Two Brandon Graham comics in one week! Funnybook bliss!
Multiple Warheads #2
First up, we have Multiple Warheads, a comic about a road trip through post-nuclear Russia, undertaken by former organ-smuggler Sexica and her boyfriend Nikolai. The story is loose at best, but it’s Graham’s execution that makes it worth reading. This is a book just jam-packed with stuff. Even if the story’s a little light, I still feel exhausted after reading an issue simply because Graham has put so much in there. Visual puns abound, but so do great little details about life in this weird post-nuclear world. Even something as simple as a bathtub faucet becomes fascinating when the art includes a little cross-section of all the stuff it filters out:
I’m not sure why the “Spirit Breaker” filter is needed as yet. I’m not sure it matters, to be honest. Though it does seem that Our Heroes may have road-tripped their way into a haunted city, so… Who knows? And speaking of that city, it’s the subject of an insanely detailed two-page spread that showcases Graham’s talent for complicated backdrops:
I know I always tell you to embiggen pictures, but this time… seriously. Do it. Every little house is detailed in that drawing, and there’s graffitti so small that you can barely read it, even at full print size. But it’s still there, as fully-realized as in any of Graham’s close-up street scenes. The issue opens with one of those, and it does for traffic what the above picture does for city skylines:
That’s the opening two pages of the issue, by the way, with the left side of the image printed on the inside front cover. It serves not only as an establishing shot for the opening scene, but also as a very nice frontispiece. Graham’s work often seems equal parts manga, Moebius, and grafitti art, and you get a little bit of all that here. I like all the detail, of course, but I’m equally impressed with Graham’s confidence in using the empty space at the top to balance out all the clutter. We’re right back into the midst of that clutter with the next page, though, as the issue’s action begins:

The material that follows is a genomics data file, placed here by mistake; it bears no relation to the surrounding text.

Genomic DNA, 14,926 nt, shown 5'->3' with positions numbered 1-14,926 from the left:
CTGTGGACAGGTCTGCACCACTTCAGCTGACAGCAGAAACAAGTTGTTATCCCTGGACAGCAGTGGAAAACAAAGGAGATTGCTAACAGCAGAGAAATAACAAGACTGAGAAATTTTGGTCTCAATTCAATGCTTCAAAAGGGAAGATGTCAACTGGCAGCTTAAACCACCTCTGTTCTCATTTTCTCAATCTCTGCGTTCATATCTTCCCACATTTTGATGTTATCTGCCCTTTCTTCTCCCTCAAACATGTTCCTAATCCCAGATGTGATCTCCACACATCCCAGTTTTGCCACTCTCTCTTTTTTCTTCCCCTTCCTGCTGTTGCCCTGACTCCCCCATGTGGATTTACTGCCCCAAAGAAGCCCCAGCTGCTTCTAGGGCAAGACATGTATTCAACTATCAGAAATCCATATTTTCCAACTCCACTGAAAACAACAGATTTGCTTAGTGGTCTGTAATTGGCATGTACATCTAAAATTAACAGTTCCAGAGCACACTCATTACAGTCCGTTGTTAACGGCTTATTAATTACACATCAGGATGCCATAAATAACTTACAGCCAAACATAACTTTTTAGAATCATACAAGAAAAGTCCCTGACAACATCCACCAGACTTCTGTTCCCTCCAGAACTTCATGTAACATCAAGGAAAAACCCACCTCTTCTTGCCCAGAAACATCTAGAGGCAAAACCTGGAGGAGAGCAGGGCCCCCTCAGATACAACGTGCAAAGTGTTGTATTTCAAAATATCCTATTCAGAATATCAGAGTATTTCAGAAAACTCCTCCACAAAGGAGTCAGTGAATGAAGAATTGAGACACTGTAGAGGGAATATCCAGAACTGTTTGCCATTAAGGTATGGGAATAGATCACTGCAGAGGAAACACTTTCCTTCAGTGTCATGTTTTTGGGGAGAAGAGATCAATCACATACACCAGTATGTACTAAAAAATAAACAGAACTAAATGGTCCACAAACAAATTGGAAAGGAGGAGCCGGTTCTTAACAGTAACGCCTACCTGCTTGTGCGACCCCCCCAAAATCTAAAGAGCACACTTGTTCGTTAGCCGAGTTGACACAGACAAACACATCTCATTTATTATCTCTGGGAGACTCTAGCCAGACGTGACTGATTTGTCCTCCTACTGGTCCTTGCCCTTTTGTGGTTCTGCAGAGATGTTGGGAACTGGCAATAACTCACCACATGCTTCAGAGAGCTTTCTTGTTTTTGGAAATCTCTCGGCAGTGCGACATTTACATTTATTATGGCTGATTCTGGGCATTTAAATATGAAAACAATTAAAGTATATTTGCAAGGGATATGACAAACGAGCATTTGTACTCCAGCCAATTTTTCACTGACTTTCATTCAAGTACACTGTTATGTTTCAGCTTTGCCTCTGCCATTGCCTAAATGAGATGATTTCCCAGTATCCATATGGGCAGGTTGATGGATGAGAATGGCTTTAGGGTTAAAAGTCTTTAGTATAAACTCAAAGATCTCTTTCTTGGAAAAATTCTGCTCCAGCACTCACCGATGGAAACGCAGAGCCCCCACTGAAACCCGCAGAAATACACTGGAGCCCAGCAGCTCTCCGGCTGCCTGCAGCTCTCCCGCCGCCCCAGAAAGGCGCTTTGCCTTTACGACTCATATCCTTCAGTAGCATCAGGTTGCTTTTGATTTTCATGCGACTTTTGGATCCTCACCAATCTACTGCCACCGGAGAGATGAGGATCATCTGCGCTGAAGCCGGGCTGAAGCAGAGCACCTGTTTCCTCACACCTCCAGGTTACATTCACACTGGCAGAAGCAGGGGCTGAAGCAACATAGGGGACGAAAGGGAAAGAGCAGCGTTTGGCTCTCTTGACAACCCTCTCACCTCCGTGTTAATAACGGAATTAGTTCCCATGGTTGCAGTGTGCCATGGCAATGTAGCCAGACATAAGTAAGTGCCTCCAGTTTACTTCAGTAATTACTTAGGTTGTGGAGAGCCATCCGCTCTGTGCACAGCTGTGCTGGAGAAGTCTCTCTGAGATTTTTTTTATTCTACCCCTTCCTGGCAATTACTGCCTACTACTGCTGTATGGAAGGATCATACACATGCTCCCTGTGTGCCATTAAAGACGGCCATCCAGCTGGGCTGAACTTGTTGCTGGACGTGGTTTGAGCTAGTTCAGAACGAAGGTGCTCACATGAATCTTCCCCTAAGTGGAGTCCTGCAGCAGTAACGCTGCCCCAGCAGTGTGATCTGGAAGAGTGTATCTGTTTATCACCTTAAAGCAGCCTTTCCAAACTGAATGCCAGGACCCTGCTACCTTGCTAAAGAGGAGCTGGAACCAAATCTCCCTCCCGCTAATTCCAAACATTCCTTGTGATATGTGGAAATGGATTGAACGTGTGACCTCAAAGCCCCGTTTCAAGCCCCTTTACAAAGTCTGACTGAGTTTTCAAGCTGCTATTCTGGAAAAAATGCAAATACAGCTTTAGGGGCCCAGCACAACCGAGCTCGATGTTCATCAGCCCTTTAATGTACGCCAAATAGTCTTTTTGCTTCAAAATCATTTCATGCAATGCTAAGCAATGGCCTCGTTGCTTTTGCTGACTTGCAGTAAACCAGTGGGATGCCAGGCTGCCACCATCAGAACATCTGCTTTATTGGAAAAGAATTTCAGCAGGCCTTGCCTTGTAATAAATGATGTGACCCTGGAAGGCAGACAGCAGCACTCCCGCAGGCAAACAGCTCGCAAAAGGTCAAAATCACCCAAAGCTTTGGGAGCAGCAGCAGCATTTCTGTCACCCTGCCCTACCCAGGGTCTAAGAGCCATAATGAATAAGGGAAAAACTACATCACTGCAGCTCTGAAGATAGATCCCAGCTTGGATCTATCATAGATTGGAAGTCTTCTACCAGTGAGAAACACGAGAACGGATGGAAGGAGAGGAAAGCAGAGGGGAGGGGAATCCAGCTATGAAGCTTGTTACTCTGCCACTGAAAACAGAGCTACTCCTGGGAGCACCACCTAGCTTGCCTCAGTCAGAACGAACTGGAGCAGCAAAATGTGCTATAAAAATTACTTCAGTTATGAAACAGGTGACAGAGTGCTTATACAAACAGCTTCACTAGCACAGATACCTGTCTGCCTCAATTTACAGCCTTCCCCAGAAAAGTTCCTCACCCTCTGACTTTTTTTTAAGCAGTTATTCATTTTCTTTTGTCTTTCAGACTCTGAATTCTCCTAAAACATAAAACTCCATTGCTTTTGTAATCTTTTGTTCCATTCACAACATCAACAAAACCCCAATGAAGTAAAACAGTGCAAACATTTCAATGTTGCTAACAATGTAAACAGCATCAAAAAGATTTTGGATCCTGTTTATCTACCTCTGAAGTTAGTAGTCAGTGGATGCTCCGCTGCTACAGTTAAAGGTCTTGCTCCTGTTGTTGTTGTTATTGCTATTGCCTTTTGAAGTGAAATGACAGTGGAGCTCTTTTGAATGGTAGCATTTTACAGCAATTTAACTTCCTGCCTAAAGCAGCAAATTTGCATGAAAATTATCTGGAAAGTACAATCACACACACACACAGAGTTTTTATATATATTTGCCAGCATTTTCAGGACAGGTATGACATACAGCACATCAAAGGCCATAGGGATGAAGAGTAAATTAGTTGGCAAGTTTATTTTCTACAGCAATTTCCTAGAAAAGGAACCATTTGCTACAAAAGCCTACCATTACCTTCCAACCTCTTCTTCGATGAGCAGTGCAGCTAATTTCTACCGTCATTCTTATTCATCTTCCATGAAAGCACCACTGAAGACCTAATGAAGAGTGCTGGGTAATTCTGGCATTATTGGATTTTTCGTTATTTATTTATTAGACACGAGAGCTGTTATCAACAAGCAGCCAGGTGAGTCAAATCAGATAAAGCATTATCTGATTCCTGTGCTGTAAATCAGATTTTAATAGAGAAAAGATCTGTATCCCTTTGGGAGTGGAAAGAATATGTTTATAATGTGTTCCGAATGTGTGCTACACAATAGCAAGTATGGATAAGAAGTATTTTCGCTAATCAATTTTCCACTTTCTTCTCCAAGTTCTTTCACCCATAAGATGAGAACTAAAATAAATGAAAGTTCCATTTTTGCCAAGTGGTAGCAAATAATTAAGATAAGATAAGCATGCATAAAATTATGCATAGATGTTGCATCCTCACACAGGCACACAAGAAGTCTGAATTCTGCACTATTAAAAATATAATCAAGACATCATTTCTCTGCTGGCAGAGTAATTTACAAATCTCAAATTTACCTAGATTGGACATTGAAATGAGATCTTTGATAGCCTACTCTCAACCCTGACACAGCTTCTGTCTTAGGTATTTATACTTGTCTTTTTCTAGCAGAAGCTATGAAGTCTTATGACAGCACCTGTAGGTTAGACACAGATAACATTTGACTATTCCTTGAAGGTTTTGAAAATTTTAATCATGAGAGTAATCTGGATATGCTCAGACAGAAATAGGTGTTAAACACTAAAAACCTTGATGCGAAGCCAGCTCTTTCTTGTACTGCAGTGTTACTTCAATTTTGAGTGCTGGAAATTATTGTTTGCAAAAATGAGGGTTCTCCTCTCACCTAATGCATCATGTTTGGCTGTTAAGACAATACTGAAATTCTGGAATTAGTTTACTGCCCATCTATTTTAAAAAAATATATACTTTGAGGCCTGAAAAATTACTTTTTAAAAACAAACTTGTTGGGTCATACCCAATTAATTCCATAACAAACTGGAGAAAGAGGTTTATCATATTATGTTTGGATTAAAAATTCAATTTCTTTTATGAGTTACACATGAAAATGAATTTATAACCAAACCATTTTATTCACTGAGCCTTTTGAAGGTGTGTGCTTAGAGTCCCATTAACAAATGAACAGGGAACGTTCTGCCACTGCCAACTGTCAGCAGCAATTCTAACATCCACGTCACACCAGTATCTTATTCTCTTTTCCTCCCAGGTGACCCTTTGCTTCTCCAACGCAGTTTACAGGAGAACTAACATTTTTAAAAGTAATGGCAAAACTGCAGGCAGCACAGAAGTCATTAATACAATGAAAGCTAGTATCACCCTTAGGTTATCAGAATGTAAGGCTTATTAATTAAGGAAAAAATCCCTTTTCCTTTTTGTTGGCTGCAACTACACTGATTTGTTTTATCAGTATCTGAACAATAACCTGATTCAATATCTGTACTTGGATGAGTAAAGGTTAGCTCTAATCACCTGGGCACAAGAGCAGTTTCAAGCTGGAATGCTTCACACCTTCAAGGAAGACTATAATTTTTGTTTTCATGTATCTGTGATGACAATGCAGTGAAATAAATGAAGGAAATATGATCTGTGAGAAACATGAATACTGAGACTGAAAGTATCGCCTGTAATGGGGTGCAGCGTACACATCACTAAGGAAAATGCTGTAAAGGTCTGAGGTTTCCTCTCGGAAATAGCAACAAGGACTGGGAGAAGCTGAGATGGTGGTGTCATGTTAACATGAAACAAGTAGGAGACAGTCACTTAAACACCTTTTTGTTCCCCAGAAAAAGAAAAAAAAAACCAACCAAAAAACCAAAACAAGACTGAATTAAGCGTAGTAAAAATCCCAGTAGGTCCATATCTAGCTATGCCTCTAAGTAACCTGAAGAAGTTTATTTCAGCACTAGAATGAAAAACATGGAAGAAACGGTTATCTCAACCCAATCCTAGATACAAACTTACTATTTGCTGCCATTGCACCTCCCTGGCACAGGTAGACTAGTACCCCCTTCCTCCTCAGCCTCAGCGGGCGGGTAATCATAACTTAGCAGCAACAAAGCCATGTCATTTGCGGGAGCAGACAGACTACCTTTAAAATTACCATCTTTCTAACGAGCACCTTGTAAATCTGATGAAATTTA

The woman on the motorcycle is an assassin named Nura. I have no idea what her connection to Sexica and Nikolai might be, but her attempts to assassinate a nobleman thus far make up whatever plot the series has.
That’s not a criticism, understand. Much of Multiple Warheads’ appeal is in its freewheeling, jokey nature. If Graham never gets around to connecting the above scene to Sexica and Nikolai’s road trip, I think I’m okay with that. I have still been entertained.
Prophet #31, by Brandon Graham, Giannis Milonogiannis, and Simon Roy
Y’know… I was worried that some of this book’s charm might wear off once the story started making a little more sense. But now that it has, I find that I’m not really enjoying the book any less. And it’s not getting any less weird, either. This issue takes place in a city settled on the corpse of a space giant, where they mine his body for meat. So, yeah. The Meat Mines of Ixpolliniox are a-okay in my book.
I also got something of a shock this issue, as the story took a turn toward an entirely different kind of weird, as Old Man Prophet meets with a mysterious, shadowy figure to discuss their future plans, and he has this to say:
Whoa! I know that Prophet and Diehard are old Rob Liefeld characters rendered weird, but… Badrock?! Holy crap! That officially makes this a Youngblood reunion comic! Especially when you realize who Old Man Prophet’s talking to in that scene: Troll. Who used to look like this:
…but who, under the tender mercies of Brandon Graham and Simon Roy, now looks like this:
(Well, his anatomy’s no less human, I suppose…)
I can only imagine how this book must feel to someone who grew up reading Rob Liefeld comics in the 90s. Probably not too dissimilar from how it much have felt for fans of the old Charlton super hero books felt when they got their hands on Watchmen, I suppose. Except with more meat-mining and lizard sex…